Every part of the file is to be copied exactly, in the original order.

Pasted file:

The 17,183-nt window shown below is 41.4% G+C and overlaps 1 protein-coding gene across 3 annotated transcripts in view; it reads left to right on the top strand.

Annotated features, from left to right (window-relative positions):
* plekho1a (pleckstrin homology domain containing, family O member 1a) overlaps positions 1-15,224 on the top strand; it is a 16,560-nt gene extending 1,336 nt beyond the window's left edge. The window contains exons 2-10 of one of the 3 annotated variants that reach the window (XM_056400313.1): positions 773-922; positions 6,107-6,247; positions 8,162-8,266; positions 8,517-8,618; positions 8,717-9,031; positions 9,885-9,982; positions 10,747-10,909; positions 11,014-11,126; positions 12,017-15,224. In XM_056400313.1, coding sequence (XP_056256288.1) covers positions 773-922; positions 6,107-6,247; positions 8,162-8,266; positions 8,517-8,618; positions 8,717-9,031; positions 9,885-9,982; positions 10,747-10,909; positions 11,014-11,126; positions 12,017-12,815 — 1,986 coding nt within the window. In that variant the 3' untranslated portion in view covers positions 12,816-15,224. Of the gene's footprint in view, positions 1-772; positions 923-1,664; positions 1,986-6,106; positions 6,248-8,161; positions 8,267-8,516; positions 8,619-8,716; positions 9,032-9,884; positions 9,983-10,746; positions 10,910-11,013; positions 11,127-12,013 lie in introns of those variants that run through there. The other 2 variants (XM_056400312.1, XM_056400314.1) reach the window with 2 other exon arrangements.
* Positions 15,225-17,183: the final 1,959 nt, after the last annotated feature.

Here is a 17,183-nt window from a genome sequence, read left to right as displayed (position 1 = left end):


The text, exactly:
The 17,183-nt window shown below is 41.4% G+C and overlaps 1 protein-coding gene across 3 annotated transcripts in view; it reads left to right on the top strand.

Annotated features, from left to right (window-relative positions):
* plekho1a (pleckstrin homology domain containing, family O member 1a) overlaps positions 1-15,224 on the top strand; it is a 16,560-nt gene extending 1,336 nt beyond the window's left edge. The window contains exons 2-10 of one of the 3 annotated variants that reach the window (XM_056400313.1): positions 773-922; positions 6,107-6,247; positions 8,162-8,266; positions 8,517-8,618; positions 8,717-9,031; positions 9,885-9,982; positions 10,747-10,909; positions 11,014-11,126; positions 12,017-15,224. In XM_056400313.1, coding sequence (XP_056256288.1) covers positions 773-922; positions 6,107-6,247; positions 8,162-8,266; positions 8,517-8,618; positions 8,717-9,031; positions 9,885-9,982; positions 10,747-10,909; positions 11,014-11,126; positions 12,017-12,815 — 1,986 coding nt within the window. In that variant the 3' untranslated portion in view covers positions 12,816-15,224. Of the gene's footprint in view, positions 1-772; positions 923-1,664; positions 1,986-6,106; positions 6,248-8,161; positions 8,267-8,516; positions 8,619-8,716; positions 9,032-9,884; positions 9,983-10,746; positions 10,910-11,013; positions 11,127-12,013 lie in introns of those variants that run through there. The other 2 variants (XM_056400312.1, XM_056400314.1) reach the window with 2 other exon arrangements.
* Positions 15,225-17,183: the final 1,959 nt, after the last annotated feature.

Here is a 17,183-nt window from a genome sequence, read left to right as displayed (position 1 = left end):